By the way, I’m a terrible story teller πŸ™‚ I told my students a story once. I came to the end of the story but they were not sure that I was done. They didn’t know whether I’d finished or not. That was awkward and it means that there was something wrong. Maybe, I should’ve changed my voice tone to show them that I was concluding.

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  3. Hi Amal, Thanks for your comment. The ideas you mention for helping students into the story are good ones and I think these are things we can do more when we’re telling a story live, face to face for a particular group of learners. There are many advantages of course in telling a story like this, but I’ll explore this more in a future post.

    I know what you mean about finding a good ending to a story. In fact I have the same problem. Sometimes I even have to say to people ‘..and that’s the story’ to make it clear that it’s the end πŸ™‚

    The great storyteller, Andrew Wright, once said, ‘You don’t need to be a Formula One driver in order to drive a car and you don’t need to be a master storyteller in order to tell a story to a class of students.’

    We all tell stories all the time in life and incorporating storytelling into our teaching tool bag is a very natural thing to do – no mattter how good or bad we think we are at it.

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  4. Woow , that’s really brilliant and amazing .I liked the way they told their stories , they did a great job. I could use of it in my classes. For sure, students love stories and they pay full attention when you tell them one even if they know it before they still enjoy their time . Moreover, they love acting and would fight to get a part of acting a story .

    Thank you for sharing, many thanks for the wonderful teachers.

    How can I participate in one of your courses ???

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    1. Thanks for your comment ‘Someone’ πŸ™‚ Yes – learners do often enjoy performing stories themselves too, and this can be a good way for learners to practice speaking in English. There is a script for Juha and the Meat in the resources section on this blog – https://handsup4.wordpress.com/resources-for-teachers/ and I’ll soon be uploading more scripts there too. These are for students to perform at the front of the class. I’d be interested in seeing how they work with your students.

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  5. Well, The way they tell their stories, their facial expressions, the tones, the intonations and even their eyes give you the impression that they are having fun despite the fact that there is learning happening. This is very fascinating and charming, I mean the new tend of teaching you’re following ((teaching EL through stories)). Once the students are engaged in a story, it’ll be very easy for me as a teacher to get them into the point where I really need them to be. The teachers here are doing great job and I like it, for sure I will do the same in my class with my students.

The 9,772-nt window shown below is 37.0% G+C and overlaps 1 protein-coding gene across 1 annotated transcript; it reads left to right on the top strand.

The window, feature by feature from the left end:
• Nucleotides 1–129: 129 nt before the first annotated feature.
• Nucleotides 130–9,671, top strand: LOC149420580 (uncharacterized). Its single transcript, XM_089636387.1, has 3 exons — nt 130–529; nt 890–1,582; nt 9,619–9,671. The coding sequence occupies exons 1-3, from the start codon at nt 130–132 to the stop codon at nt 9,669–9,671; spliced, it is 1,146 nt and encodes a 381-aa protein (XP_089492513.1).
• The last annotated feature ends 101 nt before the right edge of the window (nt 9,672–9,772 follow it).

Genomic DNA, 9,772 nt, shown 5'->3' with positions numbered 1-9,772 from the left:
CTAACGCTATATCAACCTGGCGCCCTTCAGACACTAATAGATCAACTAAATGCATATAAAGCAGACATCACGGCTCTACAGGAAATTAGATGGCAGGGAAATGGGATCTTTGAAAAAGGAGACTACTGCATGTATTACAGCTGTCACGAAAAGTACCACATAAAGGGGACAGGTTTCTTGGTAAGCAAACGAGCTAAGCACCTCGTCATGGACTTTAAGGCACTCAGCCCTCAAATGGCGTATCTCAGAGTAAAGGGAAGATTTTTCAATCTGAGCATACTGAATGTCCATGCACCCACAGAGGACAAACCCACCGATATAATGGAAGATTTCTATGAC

Thanks a lot Mr. Nick for all what you have done for us..
    I really appreciate that.. πŸ™‚

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  6. Hi Sahar. Thanks for your comment. It’s interesting that you say ‘they are having fun despite the fact that learning is happening’ Another way of looking at it could be the point of view that genuine learning only really happens when students are engaged and motivated and having fun. Stories, in my opinion, are a good way to make learning engaging, motivating and fun, and educators have been making use of this fact since the beginning of time.

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  7. for me, being a storyteller is considered a hard-job that requires creativity in all aspects to a certain extent, as we noticed in the workshops, it encouraged all trainers to increase their verbal self-confidence, foster an awareness of one’s own unique imagination, and enhance listening skills. Storytelling is an interactive community fun! The teachers involved clearly pictured the stories in their imaginations as they were telling them, for they were not just telling them with their voices, but also with their bodies, facial expressions, and their voice tones, all those responded naturally to the events of their stories.
    Well, I found the workshops very beneficial for me as an English language teacher, I found it increased my ability to come up with creative teaching methods that can help the student engage better in class. Moreover, I must admit, that we had fun, it was very interesting to discover new talents inside us, it broadened our horizons, and we were glad to be small kids again !!.. thank you Nick.

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    1. Thanks for your comment Arwa – and thanks too for your very active participation on the course. You’re right. There are a lot of different processes going on when teachers or students tell a story – visualisation, body language, voice quality etc – but at the same time it’s also a very natural thing to do and it’s one of the things that makes us human. For this reason I believe that it should be a central part of the curriculum for teaching and learning English.